Phone Step Change they are a brilliant charity. They can send you a template letter to send the credit card companies. Usually, the card companies will freeze the interest if you send their letter. You will then pay off the debt quicker. Also you can offer to pay an affordable monthly amount, which may help. You can then tell your new man that you had debt issues, but they are under control. You have nothing to worry about, if he's a keeper, he will totally understand.

blueberrymojito Wed 27-Jul-16 21:35:30

Thanks for the replies!

Cary, would that not annoy the credit card companies though and have a negative effect on my credit score? I've always kept up with the payments to keep my head above water and don't want to start getting letters hassling me now after never having done so.

Cary2012 Wed 27-Jul-16 21:48:37

Ask Step Change for advice re credit score. Usually the card companies will accept Step Changes suggestions. Its all confidential and you don't have to take their advice, but they can give you options. Trouble with paying minimum each month is that most of payment is interest. But if they freeze interest, you can start tackling the debt. You wouldn't get letters hassling you, because SC would help you reach an agreement with them. Just an option, have a look at their website, it might explain about credit rating.

throwwwww Wed 27-Jul-16 23:07:46

Right, so this account has been made purely so that I can make this reply.

If you can service your debt (i.e. pay it at least at its minimum) DO NOT enter into agreements that freeze, reduce or change your debts. The options available are all agreements whereby you are communicating that you are unable to manage your finances to some extent, and is highly likely to be documented on your credit records.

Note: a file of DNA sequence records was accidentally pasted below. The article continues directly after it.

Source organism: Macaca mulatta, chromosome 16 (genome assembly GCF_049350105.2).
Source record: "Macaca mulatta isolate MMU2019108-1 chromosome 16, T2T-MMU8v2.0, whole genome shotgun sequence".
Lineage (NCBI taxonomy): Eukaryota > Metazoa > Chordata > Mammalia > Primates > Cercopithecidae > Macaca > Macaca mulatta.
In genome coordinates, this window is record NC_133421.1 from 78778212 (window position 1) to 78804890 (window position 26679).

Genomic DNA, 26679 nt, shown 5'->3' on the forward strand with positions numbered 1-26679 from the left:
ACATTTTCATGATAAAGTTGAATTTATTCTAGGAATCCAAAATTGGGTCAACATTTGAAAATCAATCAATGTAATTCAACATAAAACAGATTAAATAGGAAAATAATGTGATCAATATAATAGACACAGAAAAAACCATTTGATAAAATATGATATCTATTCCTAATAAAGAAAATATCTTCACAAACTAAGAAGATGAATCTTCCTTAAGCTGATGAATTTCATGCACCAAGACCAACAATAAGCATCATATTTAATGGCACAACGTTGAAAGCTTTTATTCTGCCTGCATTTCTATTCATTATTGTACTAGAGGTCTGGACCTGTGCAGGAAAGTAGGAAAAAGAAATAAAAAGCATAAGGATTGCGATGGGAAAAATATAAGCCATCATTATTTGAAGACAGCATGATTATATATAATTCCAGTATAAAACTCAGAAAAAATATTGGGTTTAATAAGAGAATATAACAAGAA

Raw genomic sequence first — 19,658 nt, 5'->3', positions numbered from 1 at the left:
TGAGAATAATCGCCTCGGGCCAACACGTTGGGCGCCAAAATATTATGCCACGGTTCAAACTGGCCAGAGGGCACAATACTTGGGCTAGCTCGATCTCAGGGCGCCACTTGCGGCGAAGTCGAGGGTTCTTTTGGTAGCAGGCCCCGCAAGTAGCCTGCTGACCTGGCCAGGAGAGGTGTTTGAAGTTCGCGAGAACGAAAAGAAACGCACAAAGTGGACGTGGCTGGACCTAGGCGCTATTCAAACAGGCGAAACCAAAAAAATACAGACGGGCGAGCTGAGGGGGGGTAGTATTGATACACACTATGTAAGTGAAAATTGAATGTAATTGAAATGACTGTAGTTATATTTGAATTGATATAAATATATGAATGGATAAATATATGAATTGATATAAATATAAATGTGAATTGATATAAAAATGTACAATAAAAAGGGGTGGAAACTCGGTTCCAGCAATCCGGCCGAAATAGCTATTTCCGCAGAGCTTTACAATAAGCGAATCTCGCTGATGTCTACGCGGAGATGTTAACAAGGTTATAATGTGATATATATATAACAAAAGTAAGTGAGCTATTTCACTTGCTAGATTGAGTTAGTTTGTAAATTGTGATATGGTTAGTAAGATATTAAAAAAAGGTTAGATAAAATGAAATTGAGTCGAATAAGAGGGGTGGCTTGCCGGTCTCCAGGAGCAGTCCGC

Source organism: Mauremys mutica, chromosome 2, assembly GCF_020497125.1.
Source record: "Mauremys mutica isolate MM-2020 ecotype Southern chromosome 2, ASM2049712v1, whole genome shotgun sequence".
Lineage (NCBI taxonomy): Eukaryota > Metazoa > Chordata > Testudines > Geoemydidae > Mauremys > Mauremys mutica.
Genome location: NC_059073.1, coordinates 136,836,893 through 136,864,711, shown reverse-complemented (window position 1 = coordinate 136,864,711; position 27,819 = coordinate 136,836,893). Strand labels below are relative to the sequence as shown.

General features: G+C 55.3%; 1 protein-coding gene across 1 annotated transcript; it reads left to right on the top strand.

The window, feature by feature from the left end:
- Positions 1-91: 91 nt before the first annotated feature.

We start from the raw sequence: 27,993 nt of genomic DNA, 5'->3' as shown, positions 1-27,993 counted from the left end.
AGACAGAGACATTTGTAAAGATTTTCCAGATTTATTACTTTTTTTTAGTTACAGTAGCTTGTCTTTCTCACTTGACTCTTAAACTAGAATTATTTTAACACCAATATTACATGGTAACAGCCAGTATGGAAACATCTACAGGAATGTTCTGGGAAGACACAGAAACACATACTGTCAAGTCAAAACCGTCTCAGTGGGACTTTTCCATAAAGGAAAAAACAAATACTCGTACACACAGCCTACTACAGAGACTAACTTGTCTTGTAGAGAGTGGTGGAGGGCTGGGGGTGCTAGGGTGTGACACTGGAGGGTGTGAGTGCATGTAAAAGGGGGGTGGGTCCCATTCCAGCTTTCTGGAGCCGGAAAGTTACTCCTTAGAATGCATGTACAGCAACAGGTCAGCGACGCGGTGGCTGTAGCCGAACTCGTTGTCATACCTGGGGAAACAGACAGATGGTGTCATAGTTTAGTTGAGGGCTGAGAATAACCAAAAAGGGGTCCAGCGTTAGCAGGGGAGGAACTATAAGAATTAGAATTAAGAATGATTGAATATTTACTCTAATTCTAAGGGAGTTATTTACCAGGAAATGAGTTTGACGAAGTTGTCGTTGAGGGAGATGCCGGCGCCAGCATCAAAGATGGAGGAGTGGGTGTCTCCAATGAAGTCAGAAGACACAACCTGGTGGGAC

Step Changes services are for those burdened by debt and who need relief. In these circumstances the positives of these arrangements outweigh the negatives (i.e. the money the arrangements save allows the person to eat, clothe themselves, pay rent etc. and the lost access to finance in the future isn't a bad thing).

If you're able to pay your debt there are no real positives, as any savings you make will be a millstone round your neck, particularly if you think you may get a mortgage in the next 5 years.

Step Change (or similar) will be available in the future if you truly have financial struggles. Don't be afraid to use them, but don't be too eager to use them either.

blueberrymojito Wed 27-Jul-16 23:21:56

Thanks, that's what I thought step change was...I don't think I'm at that point, I've managed/services the debt over the years despite it being very tough at times so I don't want to go down that route now.

My biggest worry is opening up about the debt. After that I reckon it could be cleared in around 18 months.